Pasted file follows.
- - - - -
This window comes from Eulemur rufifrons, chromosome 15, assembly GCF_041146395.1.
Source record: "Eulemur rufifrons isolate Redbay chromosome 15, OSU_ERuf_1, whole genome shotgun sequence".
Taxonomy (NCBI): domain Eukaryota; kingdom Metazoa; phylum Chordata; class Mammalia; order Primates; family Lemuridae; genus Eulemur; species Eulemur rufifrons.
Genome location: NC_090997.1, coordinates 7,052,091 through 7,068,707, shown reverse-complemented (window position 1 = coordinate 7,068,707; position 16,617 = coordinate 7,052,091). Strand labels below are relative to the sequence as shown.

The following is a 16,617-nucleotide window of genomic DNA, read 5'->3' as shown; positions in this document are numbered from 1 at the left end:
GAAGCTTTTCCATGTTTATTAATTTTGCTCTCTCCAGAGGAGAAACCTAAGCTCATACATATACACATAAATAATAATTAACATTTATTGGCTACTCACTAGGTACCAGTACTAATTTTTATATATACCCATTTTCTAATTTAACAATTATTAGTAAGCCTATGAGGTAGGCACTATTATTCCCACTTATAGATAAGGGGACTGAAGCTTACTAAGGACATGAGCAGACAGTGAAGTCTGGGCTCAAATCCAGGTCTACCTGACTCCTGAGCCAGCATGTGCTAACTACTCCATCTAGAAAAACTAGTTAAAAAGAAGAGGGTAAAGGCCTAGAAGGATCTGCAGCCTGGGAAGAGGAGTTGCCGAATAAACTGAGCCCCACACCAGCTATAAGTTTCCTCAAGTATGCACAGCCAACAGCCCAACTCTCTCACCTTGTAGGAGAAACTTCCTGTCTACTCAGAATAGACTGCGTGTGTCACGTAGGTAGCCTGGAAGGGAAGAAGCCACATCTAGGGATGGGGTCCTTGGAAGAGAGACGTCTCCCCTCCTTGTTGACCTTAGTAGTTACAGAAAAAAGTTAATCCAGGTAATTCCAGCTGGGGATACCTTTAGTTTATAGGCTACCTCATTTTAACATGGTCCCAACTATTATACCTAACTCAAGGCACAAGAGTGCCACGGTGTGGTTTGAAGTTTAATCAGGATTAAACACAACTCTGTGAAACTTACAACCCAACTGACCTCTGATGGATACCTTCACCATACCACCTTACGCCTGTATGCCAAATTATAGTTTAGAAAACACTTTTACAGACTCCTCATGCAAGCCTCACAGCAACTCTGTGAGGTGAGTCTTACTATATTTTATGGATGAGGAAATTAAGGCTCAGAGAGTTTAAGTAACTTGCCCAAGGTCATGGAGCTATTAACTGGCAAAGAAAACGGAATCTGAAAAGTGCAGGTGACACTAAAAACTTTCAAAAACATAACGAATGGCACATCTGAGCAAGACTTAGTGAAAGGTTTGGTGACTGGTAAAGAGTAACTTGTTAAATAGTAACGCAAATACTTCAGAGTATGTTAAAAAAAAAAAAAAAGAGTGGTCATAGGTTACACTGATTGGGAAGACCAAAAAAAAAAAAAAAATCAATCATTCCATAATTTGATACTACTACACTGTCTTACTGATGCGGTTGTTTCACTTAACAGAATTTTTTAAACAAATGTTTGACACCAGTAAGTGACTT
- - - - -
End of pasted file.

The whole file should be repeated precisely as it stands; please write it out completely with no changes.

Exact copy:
This window comes from Eulemur rufifrons, chromosome 15, assembly GCF_041146395.1.
Source record: "Eulemur rufifrons isolate Redbay chromosome 15, OSU_ERuf_1, whole genome shotgun sequence".
Taxonomy (NCBI): domain Eukaryota; kingdom Metazoa; phylum Chordata; class Mammalia; order Primates; family Lemuridae; genus Eulemur; species Eulemur rufifrons.
Genome location: NC_090997.1, coordinates 7,052,091 through 7,068,707, shown reverse-complemented (window position 1 = coordinate 7,068,707; position 16,617 = coordinate 7,052,091). Strand labels below are relative to the sequence as shown.

The following is a 16,617-nucleotide window of genomic DNA, read 5'->3' as shown; positions in this document are numbered from 1 at the left end:
GAAGCTTTTCCATGTTTATTAATTTTGCTCTCTCCAGAGGAGAAACCTAAGCTCATACATATACACATAAATAATAATTAACATTTATTGGCTACTCACTAGGTACCAGTACTAATTTTTATATATACCCATTTTCTAATTTAACAATTATTAGTAAGCCTATGAGGTAGGCACTATTATTCCCACTTATAGATAAGGGGACTGAAGCTTACTAAGGACATGAGCAGACAGTGAAGTCTGGGCTCAAATCCAGGTCTACCTGACTCCTGAGCCAGCATGTGCTAACTACTCCATCTAGAAAAACTAGTTAAAAAGAAGAGGGTAAAGGCCTAGAAGGATCTGCAGCCTGGGAAGAGGAGTTGCCGAATAAACTGAGCCCCACACCAGCTATAAGTTTCCTCAAGTATGCACAGCCAACAGCCCAACTCTCTCACCTTGTAGGAGAAACTTCCTGTCTACTCAGAATAGACTGCGTGTGTCACGTAGGTAGCCTGGAAGGGAAGAAGCCACATCTAGGGATGGGGTCCTTGGAAGAGAGACGTCTCCCCTCCTTGTTGACCTTAGTAGTTACAGAAAAAAGTTAATCCAGGTAATTCCAGCTGGGGATACCTTTAGTTTATAGGCTACCTCATTTTAACATGGTCCCAACTATTATACCTAACTCAAGGCACAAGAGTGCCACGGTGTGGTTTGAAGTTTAATCAGGATTAAACACAACTCTGTGAAACTTACAACCCAACTGACCTCTGATGGATACCTTCACCATACCACCTTACGCCTGTATGCCAAATTATAGTTTAGAAAACACTTTTACAGACTCCTCATGCAAGCCTCACAGCAACTCTGTGAGGTGAGTCTTACTATATTTTATGGATGAGGAAATTAAGGCTCAGAGAGTTTAAGTAACTTGCCCAAGGTCATGGAGCTATTAACTGGCAAAGAAAACGGAATCTGAAAAGTGCAGGTGACACTAAAAACTTTCAAAAACATAACGAATGGCACATCTGAGCAAGACTTAGTGAAAGGTTTGGTGACTGGTAAAGAGTAACTTGTTAAATAGTAACGCAAATACTTCAGAGTATGTTAAAAAAAAAAAAAAAGAGTGGTCATAGGTTACACTGATTGGGAAGACCAAAAAAAAAAAAAAAATCAATCATTCCATAATTTGATACTACTACACTGTCTTACTGATGCGGTTGTTTCACTTAACAGAATTTTTTAAACAAATGTTTGACACCAGTAAGTGACTT